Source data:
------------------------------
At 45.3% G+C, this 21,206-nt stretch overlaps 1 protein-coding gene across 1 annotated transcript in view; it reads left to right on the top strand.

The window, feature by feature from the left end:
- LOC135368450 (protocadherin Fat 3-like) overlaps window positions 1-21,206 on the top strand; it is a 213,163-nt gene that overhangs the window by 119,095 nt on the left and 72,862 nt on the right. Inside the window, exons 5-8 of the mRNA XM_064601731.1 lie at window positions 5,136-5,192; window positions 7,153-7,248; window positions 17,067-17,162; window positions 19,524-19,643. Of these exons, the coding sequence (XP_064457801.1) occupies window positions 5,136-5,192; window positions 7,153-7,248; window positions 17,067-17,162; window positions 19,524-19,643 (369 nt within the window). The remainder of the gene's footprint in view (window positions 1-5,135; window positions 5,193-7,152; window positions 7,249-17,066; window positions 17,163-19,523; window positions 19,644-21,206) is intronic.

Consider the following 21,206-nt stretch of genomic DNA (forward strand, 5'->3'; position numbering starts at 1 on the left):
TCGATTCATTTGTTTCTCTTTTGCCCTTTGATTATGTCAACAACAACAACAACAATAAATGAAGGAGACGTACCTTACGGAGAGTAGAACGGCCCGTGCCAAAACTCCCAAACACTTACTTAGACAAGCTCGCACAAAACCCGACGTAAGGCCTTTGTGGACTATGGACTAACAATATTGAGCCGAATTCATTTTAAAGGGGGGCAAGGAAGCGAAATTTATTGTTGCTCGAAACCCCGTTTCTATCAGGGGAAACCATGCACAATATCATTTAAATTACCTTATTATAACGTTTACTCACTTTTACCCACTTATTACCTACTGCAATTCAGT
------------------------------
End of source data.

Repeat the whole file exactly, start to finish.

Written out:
At 45.3% G+C, this 21,206-nt stretch overlaps 1 protein-coding gene across 1 annotated transcript in view; it reads left to right on the top strand.

The window, feature by feature from the left end:
- LOC135368450 (protocadherin Fat 3-like) overlaps window positions 1-21,206 on the top strand; it is a 213,163-nt gene that overhangs the window by 119,095 nt on the left and 72,862 nt on the right. Inside the window, exons 5-8 of the mRNA XM_064601731.1 lie at window positions 5,136-5,192; window positions 7,153-7,248; window positions 17,067-17,162; window positions 19,524-19,643. Of these exons, the coding sequence (XP_064457801.1) occupies window positions 5,136-5,192; window positions 7,153-7,248; window positions 17,067-17,162; window positions 19,524-19,643 (369 nt within the window). The remainder of the gene's footprint in view (window positions 1-5,135; window positions 5,193-7,152; window positions 7,249-17,066; window positions 17,163-19,523; window positions 19,644-21,206) is intronic.

Consider the following 21,206-nt stretch of genomic DNA (forward strand, 5'->3'; position numbering starts at 1 on the left):
TCGATTCATTTGTTTCTCTTTTGCCCTTTGATTATGTCAACAACAACAACAACAATAAATGAAGGAGACGTACCTTACGGAGAGTAGAACGGCCCGTGCCAAAACTCCCAAACACTTACTTAGACAAGCTCGCACAAAACCCGACGTAAGGCCTTTGTGGACTATGGACTAACAATATTGAGCCGAATTCATTTTAAAGGGGGGCAAGGAAGCGAAATTTATTGTTGCTCGAAACCCCGTTTCTATCAGGGGAAACCATGCACAATATCATTTAAATTACCTTATTATAACGTTTACTCACTTTTACCCACTTATTACCTACTGCAATTCAGT